Paper or Pixels?
Updated: Nov 28, 2021
Can tech really help your homeschool?
There’s something really special about putting pen to paper. Maybe it’s the freedom of turning a blank page into your own creation, whether it be an expression of a thought or idea, your observations of a snapshot in time, or a note to your future self. Or maybe it’s the sensory experience of opening and closing a book, turning the pages and pushing the pen around the subtly textured paper.
I love paper too. And even after almost 20 years working in the tech industry, there’s still some things I will only use pen and paper for. I find it particularly useful for expressing abstract or conceptual thoughts or ideas, and pretty much any situation where you want to get something out of your head but don’t have a specific format or structure in mind.
I also love tech. Not just for gaming and keeping me employed, but also for capturing notes of a different kind. For example, I use Evernote for thoughts and ideas I might want to refer back to, or even copy and paste somewhere else later. I might use PowerPoint to progressively flesh out a flow chart that starts as a rough idea in my mind but isn’t useful to anyone else until they can see it in the simplistic form of boxes and arrows. And also Trello for “to-do” list items that might require a few steps and/or need input from other people.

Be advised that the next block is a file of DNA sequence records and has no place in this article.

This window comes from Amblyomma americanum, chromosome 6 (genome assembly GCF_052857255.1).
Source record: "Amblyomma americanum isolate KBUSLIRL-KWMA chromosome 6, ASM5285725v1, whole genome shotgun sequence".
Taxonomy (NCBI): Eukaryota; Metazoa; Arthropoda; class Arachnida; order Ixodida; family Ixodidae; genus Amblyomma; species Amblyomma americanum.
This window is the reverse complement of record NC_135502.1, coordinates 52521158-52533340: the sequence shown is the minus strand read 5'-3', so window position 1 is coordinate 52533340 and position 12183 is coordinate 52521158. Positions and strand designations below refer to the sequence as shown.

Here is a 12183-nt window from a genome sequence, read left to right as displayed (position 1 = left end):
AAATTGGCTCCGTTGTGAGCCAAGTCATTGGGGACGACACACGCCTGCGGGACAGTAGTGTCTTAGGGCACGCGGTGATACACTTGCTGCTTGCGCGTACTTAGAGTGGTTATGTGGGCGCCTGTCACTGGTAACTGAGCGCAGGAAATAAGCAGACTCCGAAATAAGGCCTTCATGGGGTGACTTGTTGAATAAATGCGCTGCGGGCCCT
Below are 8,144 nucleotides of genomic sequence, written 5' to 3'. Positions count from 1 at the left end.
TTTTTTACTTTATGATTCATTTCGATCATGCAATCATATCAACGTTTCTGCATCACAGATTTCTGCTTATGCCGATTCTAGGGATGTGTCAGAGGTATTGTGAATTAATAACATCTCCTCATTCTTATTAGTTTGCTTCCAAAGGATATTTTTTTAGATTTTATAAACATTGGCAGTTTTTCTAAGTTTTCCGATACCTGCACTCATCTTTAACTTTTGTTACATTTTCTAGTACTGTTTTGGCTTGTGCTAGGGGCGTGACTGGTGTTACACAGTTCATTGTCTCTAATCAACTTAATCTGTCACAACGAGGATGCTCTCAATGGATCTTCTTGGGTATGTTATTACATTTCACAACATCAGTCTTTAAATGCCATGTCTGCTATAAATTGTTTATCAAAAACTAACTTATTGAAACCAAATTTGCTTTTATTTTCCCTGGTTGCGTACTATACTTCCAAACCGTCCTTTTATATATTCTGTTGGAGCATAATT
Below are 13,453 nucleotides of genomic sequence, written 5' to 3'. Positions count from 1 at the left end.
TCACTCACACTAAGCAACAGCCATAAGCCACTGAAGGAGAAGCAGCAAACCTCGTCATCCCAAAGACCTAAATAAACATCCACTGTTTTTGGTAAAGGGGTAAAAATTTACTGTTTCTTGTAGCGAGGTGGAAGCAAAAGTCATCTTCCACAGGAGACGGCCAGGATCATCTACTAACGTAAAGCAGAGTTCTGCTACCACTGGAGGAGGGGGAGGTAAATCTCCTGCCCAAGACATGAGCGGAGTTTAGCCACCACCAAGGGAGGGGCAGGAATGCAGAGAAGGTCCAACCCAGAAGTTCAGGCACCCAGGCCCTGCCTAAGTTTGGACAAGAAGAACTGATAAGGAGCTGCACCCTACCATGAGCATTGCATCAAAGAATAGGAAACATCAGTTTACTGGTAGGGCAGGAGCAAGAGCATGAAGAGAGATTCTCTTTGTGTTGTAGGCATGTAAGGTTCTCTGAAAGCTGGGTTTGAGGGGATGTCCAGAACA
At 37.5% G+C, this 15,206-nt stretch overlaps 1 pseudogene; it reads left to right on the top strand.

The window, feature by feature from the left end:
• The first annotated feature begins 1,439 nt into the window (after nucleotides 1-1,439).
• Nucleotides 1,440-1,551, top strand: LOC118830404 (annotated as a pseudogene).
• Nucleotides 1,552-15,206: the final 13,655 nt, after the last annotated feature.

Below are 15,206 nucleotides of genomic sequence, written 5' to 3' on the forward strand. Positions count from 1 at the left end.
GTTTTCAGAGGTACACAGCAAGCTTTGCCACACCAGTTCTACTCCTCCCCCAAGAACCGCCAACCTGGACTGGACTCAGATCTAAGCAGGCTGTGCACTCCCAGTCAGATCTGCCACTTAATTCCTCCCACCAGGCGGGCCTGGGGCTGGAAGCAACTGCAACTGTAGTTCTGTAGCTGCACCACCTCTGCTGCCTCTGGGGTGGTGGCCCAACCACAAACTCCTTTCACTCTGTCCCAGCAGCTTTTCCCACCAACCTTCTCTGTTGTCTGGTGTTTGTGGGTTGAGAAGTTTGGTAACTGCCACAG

As I was reflecting on the reasons why I preferred tech in certain scenarios, my first thoughts went to factors like automatic backups and access from different devices etc. But as I thought a bit deeper, I realised that there was a far more important and powerful reason...
Metadata - it’s one of those words that gets flung around a lot these days. But what does it actually mean? Simply put, metadata just means “data about data”. It might be tempting to overthink even that 3 word explanation, so let me give a simple example. Let’s say you use a note taking app like Evernote to jot down some notes. When that note is saved or updated, there will more than likely be at least a couple of pieces of metadata saved along with it e.g. the date and time it was created and/or updated. This metadata opens up many possibilities such as sorting and searching, making it far easier to find what you’re looking for quickly and keep your thoughts and ideas organised.
So, you might be asking, what does this all have to do with homeschooling? Well I didn’t see the connection at first either, not until Tiff and I put our heads together and really started brainstorming the challenges of homeschool planning and organisation, and the type of solution that might make it easier.
As Tiff mentions in her blog post How Freely Came to Be, we were about a year into our homeschooling journey when we started seriously considering building our own homeschool planner app. The first thing we did was start digging into the challenges that we saw, both personally and amongst other homeschoolers. I ended up down a research rabbit hole, taking me back to Prussia in the 1800’s, where the foundations were laid for the education system we see today.